• Bottoms. Shorts and smart skirts are ideal spring staples, but keep them classy to avoid feeling out of place when visiting religious sites. On cooler days, opt for a light pair of jeans (or jeans) or short trousers. Remember, the Japanese have a modern, yet conservative style – so keep your jeans rip-free!
  • Tops. Smart-casual attire like tank tops and light blouses will keep you cool and comfortable while sightseeing. When the temperatures drop, layer up with a lightweight cardigan, sweater or denim jacket.
  • Rain Jacket. Don’t let spring showers get in between you and Japan’s treasure trove of natural wonders. A proper waterproof coat or jacket is a wardrobe essential in Japan, and it’s worth investing in a decent trench that is both waterproof and breathable.
  • Shoes. The goal here is to be comfortable and stylish. Since shoes are not permitted in traditional or religious buildings, you’ll want to pack comfortable shoes that are easy to slip on and off.

What to wear in Japan in the Summer

Summer in Japan brings beautiful flowers, festivals and lush landscapes. But with it comes tsuyu (rainy season) – a confusing combination of extreme heat, high humidity and tropical typhoons. In most of Japan, the rainy season lasts from the beginning of June to mid-July. While the rains aren’t seen every day – like in some monsoonal countries – when they come, they are heavy.

If you’re visiting during the rainy season, you’ll want to pack strategically. Dressing for a warm rainy day isn’t quite as simple as bundling up during chilly rainstorms, so quick-drying fabrics are key to staying comfortable. Here are a few items that will set you up for a summer storm in Japan.

  • Bottoms – Denim jeans are not ideal as they’re heavy and hold moisture. When it’s wet and warm, your best bet is a pair of tailored shorts, skinny trousers or leggings. Choose lightweight fabrics and dark colours that will dry quickly and won’t show signs of rain.
  • Tops – A short-sleeved tee, tank top or lightweight sweater makes a great base for your raincoat. You might have heard that it’s inappropriate to show shoulders in Japan, but this belief is more commonly observed in rural areas. Don’t try to suffer through the heat and humidity of summer to avoid attracting stares from the locals. If you opt for a tank top, pack an overshirt or tee that you can chuck on when entering religious sites or traditional restaurants.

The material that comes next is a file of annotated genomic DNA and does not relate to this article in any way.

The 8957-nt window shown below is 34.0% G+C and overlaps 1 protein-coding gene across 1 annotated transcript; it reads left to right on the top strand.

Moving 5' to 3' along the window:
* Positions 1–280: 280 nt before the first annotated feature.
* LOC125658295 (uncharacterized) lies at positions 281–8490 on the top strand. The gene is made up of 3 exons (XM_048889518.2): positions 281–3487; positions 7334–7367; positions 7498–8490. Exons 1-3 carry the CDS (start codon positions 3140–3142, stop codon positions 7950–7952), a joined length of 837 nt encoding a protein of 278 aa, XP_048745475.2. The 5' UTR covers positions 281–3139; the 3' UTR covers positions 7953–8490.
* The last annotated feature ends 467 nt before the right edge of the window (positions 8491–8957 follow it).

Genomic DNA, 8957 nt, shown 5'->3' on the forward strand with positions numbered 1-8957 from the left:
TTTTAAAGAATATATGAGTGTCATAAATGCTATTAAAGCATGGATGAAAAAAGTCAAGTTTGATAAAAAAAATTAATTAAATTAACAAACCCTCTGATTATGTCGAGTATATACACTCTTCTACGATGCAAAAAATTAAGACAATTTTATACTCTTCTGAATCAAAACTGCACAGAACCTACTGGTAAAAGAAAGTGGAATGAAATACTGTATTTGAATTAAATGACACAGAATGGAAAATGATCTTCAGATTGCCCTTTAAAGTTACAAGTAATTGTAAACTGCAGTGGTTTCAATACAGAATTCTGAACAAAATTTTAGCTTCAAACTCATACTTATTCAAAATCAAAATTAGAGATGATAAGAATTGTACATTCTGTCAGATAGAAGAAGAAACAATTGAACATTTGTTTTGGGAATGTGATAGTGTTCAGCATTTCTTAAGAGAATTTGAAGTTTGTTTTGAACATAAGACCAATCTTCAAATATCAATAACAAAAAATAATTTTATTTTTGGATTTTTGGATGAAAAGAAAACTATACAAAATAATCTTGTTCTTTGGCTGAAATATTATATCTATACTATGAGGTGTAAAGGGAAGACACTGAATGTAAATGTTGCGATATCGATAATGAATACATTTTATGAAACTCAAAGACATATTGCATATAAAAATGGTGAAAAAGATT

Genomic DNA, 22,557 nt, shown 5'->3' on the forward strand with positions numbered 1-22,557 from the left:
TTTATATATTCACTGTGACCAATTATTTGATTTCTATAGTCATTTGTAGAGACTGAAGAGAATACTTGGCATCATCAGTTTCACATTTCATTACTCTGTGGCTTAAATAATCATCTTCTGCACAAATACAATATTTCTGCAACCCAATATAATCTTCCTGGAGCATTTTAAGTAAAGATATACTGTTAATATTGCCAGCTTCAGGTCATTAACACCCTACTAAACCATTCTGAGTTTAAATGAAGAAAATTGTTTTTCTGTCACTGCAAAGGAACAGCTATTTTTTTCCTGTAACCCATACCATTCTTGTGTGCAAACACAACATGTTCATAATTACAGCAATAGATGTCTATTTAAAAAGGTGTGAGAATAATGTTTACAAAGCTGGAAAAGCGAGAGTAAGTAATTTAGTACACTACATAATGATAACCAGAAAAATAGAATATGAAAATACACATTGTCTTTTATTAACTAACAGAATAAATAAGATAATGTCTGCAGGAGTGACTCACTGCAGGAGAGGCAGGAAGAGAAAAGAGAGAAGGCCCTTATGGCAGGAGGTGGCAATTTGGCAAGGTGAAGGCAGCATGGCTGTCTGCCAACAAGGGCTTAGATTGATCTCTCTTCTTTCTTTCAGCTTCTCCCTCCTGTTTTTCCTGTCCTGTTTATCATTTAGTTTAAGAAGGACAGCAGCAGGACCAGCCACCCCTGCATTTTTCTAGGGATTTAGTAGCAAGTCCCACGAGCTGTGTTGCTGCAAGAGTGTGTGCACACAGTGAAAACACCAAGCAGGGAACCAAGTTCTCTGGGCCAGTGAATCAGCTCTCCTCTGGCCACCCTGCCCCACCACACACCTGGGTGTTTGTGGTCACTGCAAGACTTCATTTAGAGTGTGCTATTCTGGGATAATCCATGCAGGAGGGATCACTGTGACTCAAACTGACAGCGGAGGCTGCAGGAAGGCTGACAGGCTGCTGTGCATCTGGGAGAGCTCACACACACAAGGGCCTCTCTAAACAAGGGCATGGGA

• DressesOne-piece shirt dresses and maxi skirts with breathable fabric, like cotton, can be paired with sneakers during the day and elevated with a killer pair of heels in the evening.
  • Shoes – When it’s hot and sticky out, the last thing you want to wear is a pair of heavy winter rain boots. But flimsy footwear becomes slippery when wet, so what is a gal to do? Instead, opt for a pair of short rain boots, boat shoes or waterproof tennis shoes. If you intend to go for a night out, pack a pair of fancy shoes like ballet flats or heels.
  • Raincoat – A lightweight, yet sturdy jacket that extends mid-thigh or to your knees like a classic trench will keep you protected from the rain. But if you can’t bear the thought of wearing anything with sleeves, that’s okay. Ward off water with a trusty umbrella (You can also buy these everywhere in Japan for 200-300 yen).
  • Waterproof bag – Save that cute suede handbag for your next summer vacay and opt for a waterproof bag (just about anything faux leather should be fine) to keep your belongings dry.

What to wear in Japan in the Autumn

Japan’s cherry blossoms are famous the world over, but the fall foliage is equally impressive. As temperatures dip after the scorching summer, the crowds diminish and Japan’s gorgeous gardens begin to burst with vibrant autumn colours.

The peak months for typhoons are August and September, so if you’re visiting in early fall, you should expect tropical storms in most regions of Japan.

October and November are typically the best months to visit as rainfall is at a minimum, skies are clear, and it’s warm but not too hot. For this reason, Tokyo’s event card is packed full during the autumn months. Here’s some inspiration for how to master the autumn weather in style.

  • Tops – During early fall, there will be plenty of warm afternoons that call for short-sleeved tees or blouses. But also pack a polo-neck and some long-sleeved tops to layer up in on cooler days.